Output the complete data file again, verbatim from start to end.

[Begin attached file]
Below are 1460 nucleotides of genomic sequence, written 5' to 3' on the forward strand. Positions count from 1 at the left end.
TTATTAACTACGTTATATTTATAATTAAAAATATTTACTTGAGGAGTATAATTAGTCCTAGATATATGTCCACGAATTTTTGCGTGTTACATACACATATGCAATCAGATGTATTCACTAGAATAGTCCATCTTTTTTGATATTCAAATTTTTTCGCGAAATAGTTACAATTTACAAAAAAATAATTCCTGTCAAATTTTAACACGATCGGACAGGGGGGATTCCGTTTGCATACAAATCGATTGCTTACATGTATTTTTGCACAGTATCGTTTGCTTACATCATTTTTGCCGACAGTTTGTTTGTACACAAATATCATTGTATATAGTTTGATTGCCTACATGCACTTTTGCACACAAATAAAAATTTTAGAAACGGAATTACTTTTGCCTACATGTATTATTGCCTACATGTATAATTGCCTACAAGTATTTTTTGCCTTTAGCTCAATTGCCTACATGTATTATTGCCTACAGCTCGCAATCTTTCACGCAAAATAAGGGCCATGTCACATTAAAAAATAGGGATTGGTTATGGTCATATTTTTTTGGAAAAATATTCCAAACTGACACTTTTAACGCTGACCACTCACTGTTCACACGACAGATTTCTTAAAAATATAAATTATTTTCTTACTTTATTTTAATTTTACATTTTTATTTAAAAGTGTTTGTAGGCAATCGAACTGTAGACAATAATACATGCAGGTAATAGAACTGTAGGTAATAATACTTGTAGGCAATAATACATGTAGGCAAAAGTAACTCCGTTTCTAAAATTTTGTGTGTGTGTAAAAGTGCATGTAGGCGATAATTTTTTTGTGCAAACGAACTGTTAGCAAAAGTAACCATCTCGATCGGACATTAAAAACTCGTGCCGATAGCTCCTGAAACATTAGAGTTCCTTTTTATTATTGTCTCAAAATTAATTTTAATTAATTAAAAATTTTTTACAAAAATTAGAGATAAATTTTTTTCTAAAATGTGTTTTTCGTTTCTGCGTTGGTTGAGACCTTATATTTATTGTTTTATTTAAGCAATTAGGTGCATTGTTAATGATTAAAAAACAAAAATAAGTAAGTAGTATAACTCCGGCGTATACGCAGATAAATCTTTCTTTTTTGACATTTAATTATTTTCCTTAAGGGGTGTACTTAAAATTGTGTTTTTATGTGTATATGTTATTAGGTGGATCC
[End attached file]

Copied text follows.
Below are 1460 nucleotides of genomic sequence, written 5' to 3' on the forward strand. Positions count from 1 at the left end.
TTATTAACTACGTTATATTTATAATTAAAAATATTTACTTGAGGAGTATAATTAGTCCTAGATATATGTCCACGAATTTTTGCGTGTTACATACACATATGCAATCAGATGTATTCACTAGAATAGTCCATCTTTTTTGATATTCAAATTTTTTCGCGAAATAGTTACAATTTACAAAAAAATAATTCCTGTCAAATTTTAACACGATCGGACAGGGGGGATTCCGTTTGCATACAAATCGATTGCTTACATGTATTTTTGCACAGTATCGTTTGCTTACATCATTTTTGCCGACAGTTTGTTTGTACACAAATATCATTGTATATAGTTTGATTGCCTACATGCACTTTTGCACACAAATAAAAATTTTAGAAACGGAATTACTTTTGCCTACATGTATTATTGCCTACATGTATAATTGCCTACAAGTATTTTTTGCCTTTAGCTCAATTGCCTACATGTATTATTGCCTACAGCTCGCAATCTTTCACGCAAAATAAGGGCCATGTCACATTAAAAAATAGGGATTGGTTATGGTCATATTTTTTTGGAAAAATATTCCAAACTGACACTTTTAACGCTGACCACTCACTGTTCACACGACAGATTTCTTAAAAATATAAATTATTTTCTTACTTTATTTTAATTTTACATTTTTATTTAAAAGTGTTTGTAGGCAATCGAACTGTAGACAATAATACATGCAGGTAATAGAACTGTAGGTAATAATACTTGTAGGCAATAATACATGTAGGCAAAAGTAACTCCGTTTCTAAAATTTTGTGTGTGTGTAAAAGTGCATGTAGGCGATAATTTTTTTGTGCAAACGAACTGTTAGCAAAAGTAACCATCTCGATCGGACATTAAAAACTCGTGCCGATAGCTCCTGAAACATTAGAGTTCCTTTTTATTATTGTCTCAAAATTAATTTTAATTAATTAAAAATTTTTTACAAAAATTAGAGATAAATTTTTTTCTAAAATGTGTTTTTCGTTTCTGCGTTGGTTGAGACCTTATATTTATTGTTTTATTTAAGCAATTAGGTGCATTGTTAATGATTAAAAAACAAAAATAAGTAAGTAGTATAACTCCGGCGTATACGCAGATAAATCTTTCTTTTTTGACATTTAATTATTTTCCTTAAGGGGTGTACTTAAAATTGTGTTTTTATGTGTATATGTTATTAGGTGGATCC